Returning home to demi-paradise

My Tobago: Alison Sardinha

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The Independent Travel

Alison Sardinha, 72, runs the Blue Crab restaurant (tobagobluecrab.com) in Scarborough with her husband, Ken.

I always wanted to come back here.

Alison Sardinha 1, Andrew Eames.JPG
Alison Sardinha

I lived in New York for 17 years, three of my four children were born there, but I always knew I would come back to Tobago. The American embassy could not believe it when we gave up our US citizenship! Yes, we could have made more money in New York, but Tobago is about the people and the peace. It may have developed a lot, and nowadays there’s everything to suit every pocket, but it is still a safe and good place to live.

The other end of the island is a big adventure.

When I was a kid, we used to make special trips all the way to Charlotteville. Dad would pack us seven children in the car and we’d travel all 26 miles right to the end of the island and stay there for a week. We’d stop in the rainforest on the way and catch crayfish in the streams. It was like going to another world, where the only sound was the smack of the waves on the beach. We also went there once when I was pregnant, and I ate nothing but fresh fish, morning, noon and night for a week.

My childhood on the island was all about freedom.

The place where I was born in Scarborough is now the site of a little church, so I always say I was born on sacred ground. We girls would go down to Rockley Bay to the beach, eating mangoes off the tree. I saw a land shark at Mt Irvine beach. At least I thought it was a land shark – my parents told me it was a normal shark, which had been chasing baby fish up onto the beach.

The sunset on the Caribbean coast is something else.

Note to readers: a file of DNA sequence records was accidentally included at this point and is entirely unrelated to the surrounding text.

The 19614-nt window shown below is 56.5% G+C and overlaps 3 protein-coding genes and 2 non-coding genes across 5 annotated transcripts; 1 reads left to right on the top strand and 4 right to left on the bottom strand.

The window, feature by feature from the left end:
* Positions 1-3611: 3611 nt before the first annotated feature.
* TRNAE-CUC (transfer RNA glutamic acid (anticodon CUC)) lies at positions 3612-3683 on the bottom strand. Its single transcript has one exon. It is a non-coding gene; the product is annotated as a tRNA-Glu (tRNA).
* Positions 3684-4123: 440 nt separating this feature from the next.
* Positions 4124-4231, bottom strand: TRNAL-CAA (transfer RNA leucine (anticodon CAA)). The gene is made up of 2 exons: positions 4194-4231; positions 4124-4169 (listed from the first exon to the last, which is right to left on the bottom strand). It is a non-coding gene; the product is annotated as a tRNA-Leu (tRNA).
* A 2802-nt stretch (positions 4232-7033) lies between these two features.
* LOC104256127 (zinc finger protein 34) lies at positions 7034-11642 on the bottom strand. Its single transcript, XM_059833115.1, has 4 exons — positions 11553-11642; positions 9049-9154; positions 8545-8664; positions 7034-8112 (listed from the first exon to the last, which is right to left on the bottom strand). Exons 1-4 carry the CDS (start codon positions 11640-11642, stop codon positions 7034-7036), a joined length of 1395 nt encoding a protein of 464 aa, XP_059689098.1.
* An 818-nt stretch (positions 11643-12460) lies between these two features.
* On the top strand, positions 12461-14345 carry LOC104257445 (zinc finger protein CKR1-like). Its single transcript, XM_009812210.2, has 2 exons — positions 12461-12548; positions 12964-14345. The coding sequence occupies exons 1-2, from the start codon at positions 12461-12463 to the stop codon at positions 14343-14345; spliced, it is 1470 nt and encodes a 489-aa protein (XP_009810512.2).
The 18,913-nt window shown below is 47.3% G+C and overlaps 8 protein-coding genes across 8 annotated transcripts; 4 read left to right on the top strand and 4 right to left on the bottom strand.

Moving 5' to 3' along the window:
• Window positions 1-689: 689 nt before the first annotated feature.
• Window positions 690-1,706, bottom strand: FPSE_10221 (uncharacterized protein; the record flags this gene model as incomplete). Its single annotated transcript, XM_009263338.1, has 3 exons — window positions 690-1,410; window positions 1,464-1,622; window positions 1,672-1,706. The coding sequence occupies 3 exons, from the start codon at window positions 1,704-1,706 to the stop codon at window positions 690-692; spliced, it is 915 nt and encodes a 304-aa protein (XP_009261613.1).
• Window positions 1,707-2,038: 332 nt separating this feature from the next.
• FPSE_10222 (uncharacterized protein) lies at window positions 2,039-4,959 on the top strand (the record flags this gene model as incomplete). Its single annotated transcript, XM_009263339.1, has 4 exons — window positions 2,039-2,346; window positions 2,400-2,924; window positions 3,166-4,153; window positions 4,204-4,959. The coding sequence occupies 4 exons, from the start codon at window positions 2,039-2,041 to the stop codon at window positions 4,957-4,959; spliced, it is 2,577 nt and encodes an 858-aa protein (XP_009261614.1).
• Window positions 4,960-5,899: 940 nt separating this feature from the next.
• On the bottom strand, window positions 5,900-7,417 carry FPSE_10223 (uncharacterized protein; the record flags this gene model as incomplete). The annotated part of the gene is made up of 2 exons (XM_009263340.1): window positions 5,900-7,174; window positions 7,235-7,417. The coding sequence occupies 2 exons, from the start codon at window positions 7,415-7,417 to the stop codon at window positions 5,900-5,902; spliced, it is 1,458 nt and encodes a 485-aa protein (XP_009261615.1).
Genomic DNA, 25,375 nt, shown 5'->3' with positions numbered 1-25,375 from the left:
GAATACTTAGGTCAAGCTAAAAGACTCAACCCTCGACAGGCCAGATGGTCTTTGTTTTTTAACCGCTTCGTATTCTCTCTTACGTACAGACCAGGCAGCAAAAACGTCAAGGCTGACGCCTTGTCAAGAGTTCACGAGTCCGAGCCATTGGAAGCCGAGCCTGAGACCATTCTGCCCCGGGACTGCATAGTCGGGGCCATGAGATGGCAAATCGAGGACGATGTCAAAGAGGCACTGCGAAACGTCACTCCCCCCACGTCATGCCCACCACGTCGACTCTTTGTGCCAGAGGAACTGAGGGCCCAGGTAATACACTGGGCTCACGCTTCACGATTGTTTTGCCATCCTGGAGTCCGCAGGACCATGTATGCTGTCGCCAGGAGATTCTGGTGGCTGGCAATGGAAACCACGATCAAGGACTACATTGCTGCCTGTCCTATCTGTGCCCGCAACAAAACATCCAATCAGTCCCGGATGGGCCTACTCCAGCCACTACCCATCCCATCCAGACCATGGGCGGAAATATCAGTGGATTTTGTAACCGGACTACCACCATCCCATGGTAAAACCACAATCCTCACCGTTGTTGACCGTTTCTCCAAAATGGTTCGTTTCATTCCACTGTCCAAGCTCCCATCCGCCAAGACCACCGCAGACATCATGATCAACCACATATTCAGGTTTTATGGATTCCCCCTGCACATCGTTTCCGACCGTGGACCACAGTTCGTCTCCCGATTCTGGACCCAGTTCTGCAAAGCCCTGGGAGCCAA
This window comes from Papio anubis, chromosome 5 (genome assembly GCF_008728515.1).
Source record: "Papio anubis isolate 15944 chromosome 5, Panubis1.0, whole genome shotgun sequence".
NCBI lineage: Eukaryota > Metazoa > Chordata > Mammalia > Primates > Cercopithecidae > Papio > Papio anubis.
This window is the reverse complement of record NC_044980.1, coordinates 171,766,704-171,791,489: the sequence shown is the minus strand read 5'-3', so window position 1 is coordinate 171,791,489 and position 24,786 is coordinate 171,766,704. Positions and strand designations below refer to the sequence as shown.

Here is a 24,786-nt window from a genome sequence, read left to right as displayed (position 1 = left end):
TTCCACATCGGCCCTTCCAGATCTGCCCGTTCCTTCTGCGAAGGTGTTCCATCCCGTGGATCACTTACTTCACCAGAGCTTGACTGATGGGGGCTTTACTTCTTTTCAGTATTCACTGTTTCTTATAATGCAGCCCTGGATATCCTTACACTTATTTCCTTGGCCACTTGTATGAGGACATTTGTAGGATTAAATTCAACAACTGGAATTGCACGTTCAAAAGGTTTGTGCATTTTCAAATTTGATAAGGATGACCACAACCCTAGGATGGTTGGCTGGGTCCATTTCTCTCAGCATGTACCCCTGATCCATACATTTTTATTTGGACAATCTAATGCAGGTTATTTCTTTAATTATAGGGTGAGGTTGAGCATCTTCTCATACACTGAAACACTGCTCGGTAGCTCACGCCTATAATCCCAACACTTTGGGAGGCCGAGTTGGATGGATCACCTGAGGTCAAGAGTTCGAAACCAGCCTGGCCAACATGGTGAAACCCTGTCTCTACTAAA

Head for Castara and watch the sun go down. The view is so completely unspoiled, the sky goes gold, and if you’re lucky you’ll see a green flash just as the sun finally disappears. When I first saw that green flash, I was so excited I screamed.

We have colourful superstitions.

We lived at the top of the hill and just down the road from us lived an old lady from another island. People said she was a soucouyant [a shapeshifting Caribbean folklore character], and I was always scared she would suck me up. If I was walking alone past her house, I would make the sign of the cross and sprint past as fast as I could. There was also the diablesse – she’d come out at night, looking very beautiful in a flowing dress, but with a cow’s foot on one of her legs, which she hid by walking in a ditch. She would lure men into the bushes and do away with them.

We are creative about food in Tobago.

When I was young we had saltfish, fresh vegetables and fruits and all kinds of beans. Our parents were creative with sauces and herbs. We got our more exotic foods from the potik, the vendor who came around on his bicycle, blowing his horn. Today the creative local foods are still here.

I once won a trip to England.

My favourite trip was three years ago when I won a ticket to the UK. My husband Ken and I went to – I don’t like to say it, it sounds like a cuss word – Norfolk. I had my first eggs Benedict, and saw an apple tree. We went to where the Queen goes on holiday. I gave her place a little wave.

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